Featured image credit- Claire Tomalin. https://alchetron.com/Claire-Tomalin-860427
Body image credit- Statue of Katherine Mansfield in Wellington, N.Z. by Susannah Fullerton

Comments (6)

  1. Susannah, I think Richard Ellmann’s biography of Oscar Wilde is a fabulous book. I first read it when I was a teenager, and I have gone back to it many times since – it’s still one of my favourite books. It really shaped my literary education.
    I also love John Lahr’s work – his biography of Joe Orton, “Prick Up Your ears” and his marvellous edition of Orton’s diaries, which was THE must-read book of my youth. More recently he has done an enormous, but excellent, biography of Tennessee Williams, which I reviewed over at the Newtown Review of Books.
    One final honourable mention must go to A. J. A. Symons and his “The Quest for Corvo” – a literary biography that reads like a scandalous adventure story.

    • Susannah Fullerton

      Walter, I could not agree more about Ellmann’s biography of Oscar Wilde – it is simply magisterial and I would rank it amongst the Top Five biographies in the world! But I have not read the others you recommend, so will add them to my list. Thanks for the suggestions.

  2. Patricia Farrar

    I think Janet Malcolm is a pretty good biographer having contributed books on Sylvia Plath and Gertrude Stein. Another is Diana Souhami whose biography of Natalie Barney and her lesbian salon in 1920s Paris is rivetting. I love the statue of Oscar Wilde in Dublin that really captures his louche character. But my favourite is not of a writer but a writer’s cat – Samuel Johnson’s Hodge. Thank you, Susannah, for introducing him to me.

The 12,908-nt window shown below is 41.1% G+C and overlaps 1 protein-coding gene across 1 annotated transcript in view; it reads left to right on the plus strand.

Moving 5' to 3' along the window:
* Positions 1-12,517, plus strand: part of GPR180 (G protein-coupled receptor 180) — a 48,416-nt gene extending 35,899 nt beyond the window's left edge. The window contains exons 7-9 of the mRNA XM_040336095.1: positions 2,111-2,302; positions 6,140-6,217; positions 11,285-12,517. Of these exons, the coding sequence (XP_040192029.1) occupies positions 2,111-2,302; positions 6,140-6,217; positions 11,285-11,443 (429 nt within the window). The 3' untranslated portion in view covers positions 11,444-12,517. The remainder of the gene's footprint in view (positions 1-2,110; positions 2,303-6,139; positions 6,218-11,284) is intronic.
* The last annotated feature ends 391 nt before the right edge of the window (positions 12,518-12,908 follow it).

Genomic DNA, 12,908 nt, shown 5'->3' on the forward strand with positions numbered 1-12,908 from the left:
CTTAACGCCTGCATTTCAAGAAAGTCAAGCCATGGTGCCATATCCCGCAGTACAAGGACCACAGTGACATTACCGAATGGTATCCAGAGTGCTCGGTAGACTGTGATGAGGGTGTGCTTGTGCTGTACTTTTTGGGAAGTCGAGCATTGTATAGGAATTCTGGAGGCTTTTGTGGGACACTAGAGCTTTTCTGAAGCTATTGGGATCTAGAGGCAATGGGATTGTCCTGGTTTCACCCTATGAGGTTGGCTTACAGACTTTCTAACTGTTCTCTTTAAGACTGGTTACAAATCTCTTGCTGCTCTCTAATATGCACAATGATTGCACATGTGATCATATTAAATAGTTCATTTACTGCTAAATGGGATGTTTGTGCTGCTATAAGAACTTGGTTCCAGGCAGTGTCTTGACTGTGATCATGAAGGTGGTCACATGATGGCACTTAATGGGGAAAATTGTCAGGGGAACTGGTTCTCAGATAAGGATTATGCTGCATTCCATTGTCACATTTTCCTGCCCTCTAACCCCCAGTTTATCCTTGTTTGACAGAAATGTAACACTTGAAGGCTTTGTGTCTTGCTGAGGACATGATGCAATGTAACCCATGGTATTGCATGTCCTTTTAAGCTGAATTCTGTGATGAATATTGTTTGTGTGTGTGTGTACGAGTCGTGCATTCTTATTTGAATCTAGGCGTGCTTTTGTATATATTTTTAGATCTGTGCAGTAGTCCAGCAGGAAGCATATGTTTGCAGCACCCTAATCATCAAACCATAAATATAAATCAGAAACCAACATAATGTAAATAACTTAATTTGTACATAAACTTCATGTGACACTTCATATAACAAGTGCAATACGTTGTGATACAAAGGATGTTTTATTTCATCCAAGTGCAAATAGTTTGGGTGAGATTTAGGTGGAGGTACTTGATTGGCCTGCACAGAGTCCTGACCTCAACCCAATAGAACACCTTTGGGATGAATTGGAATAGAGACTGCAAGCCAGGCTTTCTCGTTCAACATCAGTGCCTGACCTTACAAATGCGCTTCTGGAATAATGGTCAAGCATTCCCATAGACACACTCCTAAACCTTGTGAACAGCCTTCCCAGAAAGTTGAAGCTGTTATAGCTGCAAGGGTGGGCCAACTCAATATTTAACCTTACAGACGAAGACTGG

• Susannah Fullerton

      Yes, the statue of Hodge is a joy. Whenever I am near Fleet St I pop into Gough Square to say Hello to him. Evidently the statue got listed in some Child Friendly Guide to London, and as a result, visits to the Dr Johnson house greatly increased in number. The power of a cat!
      I don’t know Janet Malcolm, so thanks for the recommendation.

  3. Erica Brock

    Hi Susannah,
    There is a lovely statue of Robert Ferguson in Edinburgh. He is a poet unheard of today but he was highly regarded by Robert Burns. I used to live in Edinburgh and whenever I saw him it made me smile. I love that this statue is at ground level and that he’s striding along.
    Anyway just thought I’d mention it because I enjoyed this statue so much while I lived there.
    Thanks for your newsletter.
    Erica Brock

    • Susannah Fullerton

      That statue of Robert Ferguson is one of my favourite statues in the entire world!!!! I always stop and say Hi to him when I am in Edinburgh. You are quite right – it makes you smile. He died so young, but I almost think an early death would be worth it if you had a statue like that erected for you, and you had Robert Burns writing your epitaph and paying for your tombstone. I also had the incredible privilege of living in Edinburgh – such a superb city.

Leave a Reply

Your email address will not be published. Required fields are marked *